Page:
Whatever it Takes: The Real Story of Gordon Brown and New Labour Paperback – 16 Sep 2010
|New from||Used from|
- Choose from over 13,000 locations across the UK
- Prime members get unlimited deliveries at no additional cost
- Find your preferred location and add it to your address book
- Dispatch to this address when you check out
Frequently Bought Together
Customers Who Bought This Item Also Bought
Enter your mobile number below and we'll send you a link to download the free Kindle App. Then you can start reading Kindle books on your smartphone, tablet, or computer - no Kindle device required.
Getting the download link through email is temporarily not available. Please check back later.
To get the free app, enter your mobile phone number.
Under New Labour there were two governments: one official, one largely hidden. The other government belonged to Gordon Brown. Now Steve Richards has created a unique biography of that administration – and a brilliant and understanding portrait of a huge political figure, his personal weaknesses and immense strengths. In so doing Richards, easily one of our best commentators, uncovers the unfashionable truth that politics sometimes matters as much as personalities.
This book has been a long time coming, but it's well worth the wait. Steve Richards is quite simply one of the best in the business. His mix of criticism and compassion has produced the most intelligent take yet on the strange world of Gordon Brown and New Labour.
About the Author
Steve Richards has been chief political commentator at the Independent since 2000, before which he was a BBC political correspondent and political editor of the New Statesman. He has also written for the Guardian, Observer, Evening Standard and the TLS. He presented Despatch Box on BBC 2 and The Sunday Programme on GMTV. He currently presents Week in Westminster on Radio 4 and is a regular guest on the Today programme, Newsnight and Question Time. In September he will be writing and presenting a major series on Gordon Brown for BBC Radio 4. He was named political journalist of the year in 2009 by the Political Studies Association.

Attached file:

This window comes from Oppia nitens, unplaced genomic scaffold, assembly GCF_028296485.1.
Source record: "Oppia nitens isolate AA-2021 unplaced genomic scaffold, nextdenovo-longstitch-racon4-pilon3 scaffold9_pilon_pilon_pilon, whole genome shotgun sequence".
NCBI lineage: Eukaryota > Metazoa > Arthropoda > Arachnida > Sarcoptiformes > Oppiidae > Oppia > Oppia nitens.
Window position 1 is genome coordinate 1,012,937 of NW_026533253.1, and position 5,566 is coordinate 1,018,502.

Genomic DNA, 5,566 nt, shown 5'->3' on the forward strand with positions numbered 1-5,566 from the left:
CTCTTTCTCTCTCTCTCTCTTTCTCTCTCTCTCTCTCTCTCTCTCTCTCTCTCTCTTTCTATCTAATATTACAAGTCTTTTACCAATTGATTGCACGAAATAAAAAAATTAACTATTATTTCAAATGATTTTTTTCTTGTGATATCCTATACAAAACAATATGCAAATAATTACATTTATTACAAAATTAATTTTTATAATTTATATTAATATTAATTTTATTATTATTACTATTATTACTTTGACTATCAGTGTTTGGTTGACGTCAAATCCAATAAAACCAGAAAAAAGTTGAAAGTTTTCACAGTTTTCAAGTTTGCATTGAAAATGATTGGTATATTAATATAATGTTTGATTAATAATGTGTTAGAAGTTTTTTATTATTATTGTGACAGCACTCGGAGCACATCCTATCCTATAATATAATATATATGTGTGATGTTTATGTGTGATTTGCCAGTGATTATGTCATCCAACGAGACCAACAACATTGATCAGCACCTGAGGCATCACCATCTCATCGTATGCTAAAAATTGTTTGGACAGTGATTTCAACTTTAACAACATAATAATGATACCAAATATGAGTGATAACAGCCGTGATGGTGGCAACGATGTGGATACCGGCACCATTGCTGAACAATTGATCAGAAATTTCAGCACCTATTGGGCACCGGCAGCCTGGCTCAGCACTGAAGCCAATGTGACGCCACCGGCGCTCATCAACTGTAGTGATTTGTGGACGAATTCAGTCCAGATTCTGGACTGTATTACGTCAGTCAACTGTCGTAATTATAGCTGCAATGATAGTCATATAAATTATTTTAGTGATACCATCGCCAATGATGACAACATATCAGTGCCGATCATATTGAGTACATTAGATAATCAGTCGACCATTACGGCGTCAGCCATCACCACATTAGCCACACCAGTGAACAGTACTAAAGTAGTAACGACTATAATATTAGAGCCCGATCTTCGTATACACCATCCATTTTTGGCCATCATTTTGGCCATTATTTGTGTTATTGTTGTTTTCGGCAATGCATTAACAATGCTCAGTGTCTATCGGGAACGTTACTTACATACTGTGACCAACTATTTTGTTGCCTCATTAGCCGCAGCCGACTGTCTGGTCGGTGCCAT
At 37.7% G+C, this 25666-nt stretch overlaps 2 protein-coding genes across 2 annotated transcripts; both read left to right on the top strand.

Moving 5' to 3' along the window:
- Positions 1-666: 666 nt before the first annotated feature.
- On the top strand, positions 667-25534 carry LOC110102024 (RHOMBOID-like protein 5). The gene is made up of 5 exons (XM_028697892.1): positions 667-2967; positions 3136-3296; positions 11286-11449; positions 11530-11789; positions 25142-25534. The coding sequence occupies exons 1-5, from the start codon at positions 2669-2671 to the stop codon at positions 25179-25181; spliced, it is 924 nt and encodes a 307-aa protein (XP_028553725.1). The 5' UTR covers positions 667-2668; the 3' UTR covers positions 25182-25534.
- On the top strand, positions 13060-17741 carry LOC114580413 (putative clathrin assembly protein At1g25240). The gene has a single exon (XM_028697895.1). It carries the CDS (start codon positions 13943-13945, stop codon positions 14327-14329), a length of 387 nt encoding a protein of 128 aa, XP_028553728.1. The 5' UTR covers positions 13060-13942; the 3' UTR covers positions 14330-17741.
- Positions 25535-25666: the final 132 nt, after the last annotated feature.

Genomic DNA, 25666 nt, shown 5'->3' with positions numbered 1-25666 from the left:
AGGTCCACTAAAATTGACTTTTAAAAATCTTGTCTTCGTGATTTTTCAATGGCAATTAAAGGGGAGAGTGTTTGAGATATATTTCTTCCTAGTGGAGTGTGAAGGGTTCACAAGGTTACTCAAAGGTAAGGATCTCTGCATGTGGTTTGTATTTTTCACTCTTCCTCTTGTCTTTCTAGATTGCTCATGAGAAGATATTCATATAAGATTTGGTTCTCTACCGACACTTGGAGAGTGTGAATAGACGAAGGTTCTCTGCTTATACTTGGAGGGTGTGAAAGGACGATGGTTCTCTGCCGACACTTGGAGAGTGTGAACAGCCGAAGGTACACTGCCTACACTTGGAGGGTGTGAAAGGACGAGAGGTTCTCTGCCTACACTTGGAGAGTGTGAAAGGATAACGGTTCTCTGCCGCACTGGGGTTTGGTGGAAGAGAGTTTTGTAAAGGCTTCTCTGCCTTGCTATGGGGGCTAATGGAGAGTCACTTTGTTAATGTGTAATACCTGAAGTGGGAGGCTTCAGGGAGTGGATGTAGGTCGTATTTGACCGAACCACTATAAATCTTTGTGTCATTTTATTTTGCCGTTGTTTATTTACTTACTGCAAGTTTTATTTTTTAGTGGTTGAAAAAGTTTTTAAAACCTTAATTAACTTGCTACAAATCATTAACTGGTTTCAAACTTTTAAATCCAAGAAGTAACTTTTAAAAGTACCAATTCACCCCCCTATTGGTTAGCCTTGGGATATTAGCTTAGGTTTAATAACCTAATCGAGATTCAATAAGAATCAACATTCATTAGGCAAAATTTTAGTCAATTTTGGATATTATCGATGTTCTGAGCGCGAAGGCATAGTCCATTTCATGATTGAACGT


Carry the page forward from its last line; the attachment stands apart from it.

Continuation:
What Other Items Do Customers Buy After Viewing This Item?
Top Customer Reviews
Also, given that Steve Richards has had various contact and conversations with architects of New Labour, and the fact that this book covers events and analysis of them from around 1992 to the loss of the general election of 2010 and formation of a coalition government, and giving the reader a crucial recounting, insight into and analysis of events, personalities (Mr Brown especially) and their thoughts and actions, all make this book central to being able to understand not just what happened, some reasons and interpretations (fair and unbiased ones at that, in my opinion) but also central to appreciating the books that have been written by the various architects of the NL years, their fans and detractors too, with a much more enlightened mind.